Predicting disease, violence, and disaster by analyzing the news
Microsoft and Technion-Israel Institute of Technology have teamed up to develop a software that can correctly predict an outcome to a natural disaster 70-90 percent of the time by mining "big data."
However, the problem with big data is just that – they’re massive dumps of data which can be really difficult to make sense of. To that end Microsoft and the Technion-Israel Institute of Technology believe they may have come up with a solution to being able to mine all that big data out there.
As we look back on the incredible damage done by things a like Hurricane Katrina and the Sandy Hook mega-storm, one has to wonder if those damages could have been lessened, or at least made us better prepared for the aftermath if we knew about them in more detail beforehand.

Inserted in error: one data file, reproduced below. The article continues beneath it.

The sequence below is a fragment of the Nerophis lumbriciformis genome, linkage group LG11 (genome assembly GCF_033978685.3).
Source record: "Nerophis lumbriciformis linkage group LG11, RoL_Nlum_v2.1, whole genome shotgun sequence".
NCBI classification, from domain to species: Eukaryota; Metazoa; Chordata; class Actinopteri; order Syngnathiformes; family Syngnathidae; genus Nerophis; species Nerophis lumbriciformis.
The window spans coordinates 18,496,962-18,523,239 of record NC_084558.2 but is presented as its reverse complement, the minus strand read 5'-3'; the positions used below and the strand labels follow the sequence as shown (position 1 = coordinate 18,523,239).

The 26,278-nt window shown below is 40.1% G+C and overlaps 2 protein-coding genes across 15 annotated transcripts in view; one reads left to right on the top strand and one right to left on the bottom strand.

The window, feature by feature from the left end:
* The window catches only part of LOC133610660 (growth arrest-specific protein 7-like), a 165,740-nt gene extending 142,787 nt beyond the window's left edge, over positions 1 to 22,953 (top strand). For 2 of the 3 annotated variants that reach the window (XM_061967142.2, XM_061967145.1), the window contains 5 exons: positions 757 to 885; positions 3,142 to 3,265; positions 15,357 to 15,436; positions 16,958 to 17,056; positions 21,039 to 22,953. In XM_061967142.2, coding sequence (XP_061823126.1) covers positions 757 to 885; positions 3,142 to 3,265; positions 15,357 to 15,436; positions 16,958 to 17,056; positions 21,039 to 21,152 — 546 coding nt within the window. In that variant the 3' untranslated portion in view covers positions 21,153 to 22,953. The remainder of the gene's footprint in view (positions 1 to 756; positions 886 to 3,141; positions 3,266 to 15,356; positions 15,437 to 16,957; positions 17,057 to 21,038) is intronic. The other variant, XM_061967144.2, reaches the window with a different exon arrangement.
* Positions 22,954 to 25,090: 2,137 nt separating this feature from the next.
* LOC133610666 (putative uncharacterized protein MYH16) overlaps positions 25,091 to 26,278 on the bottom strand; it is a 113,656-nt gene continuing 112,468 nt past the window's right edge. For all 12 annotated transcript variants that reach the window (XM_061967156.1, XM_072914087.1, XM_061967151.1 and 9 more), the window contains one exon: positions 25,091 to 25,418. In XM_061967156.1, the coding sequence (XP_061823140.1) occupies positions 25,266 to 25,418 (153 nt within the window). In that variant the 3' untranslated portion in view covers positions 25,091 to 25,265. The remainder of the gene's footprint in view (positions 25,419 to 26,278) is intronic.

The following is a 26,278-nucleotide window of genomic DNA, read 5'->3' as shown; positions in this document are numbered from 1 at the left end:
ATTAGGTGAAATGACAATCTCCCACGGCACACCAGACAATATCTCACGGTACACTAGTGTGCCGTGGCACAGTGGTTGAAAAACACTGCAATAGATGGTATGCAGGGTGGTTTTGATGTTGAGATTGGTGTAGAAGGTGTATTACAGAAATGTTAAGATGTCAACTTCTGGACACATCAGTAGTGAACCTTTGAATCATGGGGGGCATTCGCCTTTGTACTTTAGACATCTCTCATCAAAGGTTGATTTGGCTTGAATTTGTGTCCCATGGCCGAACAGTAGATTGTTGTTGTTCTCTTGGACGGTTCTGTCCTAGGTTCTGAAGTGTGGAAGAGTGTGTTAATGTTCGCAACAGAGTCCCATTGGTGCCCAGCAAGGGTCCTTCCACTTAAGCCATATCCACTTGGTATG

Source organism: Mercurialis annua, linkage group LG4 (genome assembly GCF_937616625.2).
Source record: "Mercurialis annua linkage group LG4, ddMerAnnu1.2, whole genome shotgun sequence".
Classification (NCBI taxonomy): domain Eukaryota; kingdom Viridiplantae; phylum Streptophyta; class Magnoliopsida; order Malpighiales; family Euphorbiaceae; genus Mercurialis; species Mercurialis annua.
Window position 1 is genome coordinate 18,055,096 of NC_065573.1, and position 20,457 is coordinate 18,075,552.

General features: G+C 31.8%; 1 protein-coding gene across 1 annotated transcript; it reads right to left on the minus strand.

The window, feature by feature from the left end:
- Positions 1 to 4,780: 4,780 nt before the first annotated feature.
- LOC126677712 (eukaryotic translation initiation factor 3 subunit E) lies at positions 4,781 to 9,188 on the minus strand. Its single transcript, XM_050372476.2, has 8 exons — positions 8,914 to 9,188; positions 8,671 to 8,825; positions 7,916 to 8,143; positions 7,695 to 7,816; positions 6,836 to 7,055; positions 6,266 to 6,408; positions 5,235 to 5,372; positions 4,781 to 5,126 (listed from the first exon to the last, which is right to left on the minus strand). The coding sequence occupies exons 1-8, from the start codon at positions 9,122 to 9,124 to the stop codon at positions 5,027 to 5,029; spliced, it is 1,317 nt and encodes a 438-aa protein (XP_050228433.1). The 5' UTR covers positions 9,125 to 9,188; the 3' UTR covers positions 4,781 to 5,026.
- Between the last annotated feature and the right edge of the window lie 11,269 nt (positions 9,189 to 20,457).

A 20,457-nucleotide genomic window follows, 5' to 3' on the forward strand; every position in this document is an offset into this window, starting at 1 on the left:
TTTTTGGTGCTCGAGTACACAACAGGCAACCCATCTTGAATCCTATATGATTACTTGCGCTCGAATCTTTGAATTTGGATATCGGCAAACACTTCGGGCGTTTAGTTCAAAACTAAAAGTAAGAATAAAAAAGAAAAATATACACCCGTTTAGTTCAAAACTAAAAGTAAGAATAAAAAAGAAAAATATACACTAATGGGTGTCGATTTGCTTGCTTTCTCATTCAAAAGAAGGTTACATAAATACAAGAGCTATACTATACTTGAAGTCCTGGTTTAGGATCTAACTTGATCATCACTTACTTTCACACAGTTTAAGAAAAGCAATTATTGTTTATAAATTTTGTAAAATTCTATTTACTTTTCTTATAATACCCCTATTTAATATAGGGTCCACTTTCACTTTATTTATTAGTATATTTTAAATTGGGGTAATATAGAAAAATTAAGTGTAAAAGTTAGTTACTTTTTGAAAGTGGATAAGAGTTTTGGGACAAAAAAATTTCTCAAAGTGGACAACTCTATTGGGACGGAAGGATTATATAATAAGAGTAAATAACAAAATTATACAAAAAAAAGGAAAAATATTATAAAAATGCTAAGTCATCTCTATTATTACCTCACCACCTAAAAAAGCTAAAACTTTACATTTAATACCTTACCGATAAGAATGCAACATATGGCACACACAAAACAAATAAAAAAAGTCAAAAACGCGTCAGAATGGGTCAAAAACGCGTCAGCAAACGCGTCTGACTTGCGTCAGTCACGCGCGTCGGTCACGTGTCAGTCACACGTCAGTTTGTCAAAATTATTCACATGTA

Computer scientists believe mining big data could lead to better outcomes to catastrophic events like hurricanes and other natural disasters. It is also the subject that Microsoft and Technion-Israel Institute of Technology researchers think that they may have found the answer for.
The team of researchers has developed software that can tap into 22 years of New York Times archives, as well as news reports from 90 other data sources on the web, and predict where disease outbreaks, violence and natural disasters might occur.
One of the examples given by the team was when the software was used on historical data from 2006 to correctly predict a cholera outbreak based on reports of drought in Angola.
So far in testing the software has been right about 70 to 90 percent of the time.
via Business Insider